I say in response to the noble Lord, Lord Kennedy, that there is a difference between the rules for mergers and those for unitarisation. He is quite right that, where we are talking about a merger, there has to be agreement from the councils being merged. But this is not a merger; it is unitarisation, and the rules for unitarisation are different. I read them out. Proposals have to be judged in the round as commanding a good deal of local support in the area. I quoted from what my noble friend Lady Williams said when the relevant legislation was being debated, which made it clear that there was not a right of veto of any one particular council within the proposed unitary; we had to look at the issues in the round.
The noble Baroness mentioned the poll conducted in Christchurch. There have been some criticisms of the conduct of that poll. Dorset County Council referred in its representations to,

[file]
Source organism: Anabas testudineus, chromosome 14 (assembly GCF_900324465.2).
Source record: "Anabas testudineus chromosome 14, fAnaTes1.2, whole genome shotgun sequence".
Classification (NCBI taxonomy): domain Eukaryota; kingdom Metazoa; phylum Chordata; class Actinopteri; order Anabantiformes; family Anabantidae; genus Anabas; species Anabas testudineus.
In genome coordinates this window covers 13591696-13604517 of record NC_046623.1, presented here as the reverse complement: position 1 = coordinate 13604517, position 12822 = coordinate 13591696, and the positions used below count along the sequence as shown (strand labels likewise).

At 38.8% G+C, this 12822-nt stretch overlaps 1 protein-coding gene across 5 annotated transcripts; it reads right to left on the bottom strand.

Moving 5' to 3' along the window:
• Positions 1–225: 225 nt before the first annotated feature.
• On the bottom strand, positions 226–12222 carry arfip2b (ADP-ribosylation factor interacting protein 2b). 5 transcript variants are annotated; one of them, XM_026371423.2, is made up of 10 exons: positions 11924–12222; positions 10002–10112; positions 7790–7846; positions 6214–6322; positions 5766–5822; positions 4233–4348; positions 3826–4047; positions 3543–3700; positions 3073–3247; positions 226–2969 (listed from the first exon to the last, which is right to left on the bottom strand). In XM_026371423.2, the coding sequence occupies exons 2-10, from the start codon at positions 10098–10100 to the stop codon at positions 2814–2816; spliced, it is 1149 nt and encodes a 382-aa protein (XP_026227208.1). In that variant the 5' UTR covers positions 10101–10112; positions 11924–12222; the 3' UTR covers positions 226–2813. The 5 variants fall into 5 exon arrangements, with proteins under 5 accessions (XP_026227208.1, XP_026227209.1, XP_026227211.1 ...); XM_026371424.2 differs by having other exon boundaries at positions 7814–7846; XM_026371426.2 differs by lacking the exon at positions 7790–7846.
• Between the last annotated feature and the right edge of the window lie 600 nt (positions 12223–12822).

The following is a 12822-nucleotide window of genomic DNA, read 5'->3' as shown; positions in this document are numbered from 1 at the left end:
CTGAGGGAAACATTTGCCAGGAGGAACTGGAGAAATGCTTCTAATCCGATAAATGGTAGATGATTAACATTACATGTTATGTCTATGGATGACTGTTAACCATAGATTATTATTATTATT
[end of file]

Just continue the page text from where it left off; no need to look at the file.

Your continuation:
“misleading and inaccurate information being circulated, not validated by the County Council or indeed Christchurch Borough Council. This was both before and while the poll was open and must introduce the question of bias in the process and undermine the validity of the findings”.
Poole Borough Council in its representation stated that the advisory poll in Christchurch,
“was supported by privately promoted information which was factually inaccurate and misleading”.
The borough council asserted that in its view the poll was “wholly unreliable” and asked the Secretary of State to “disregard” it.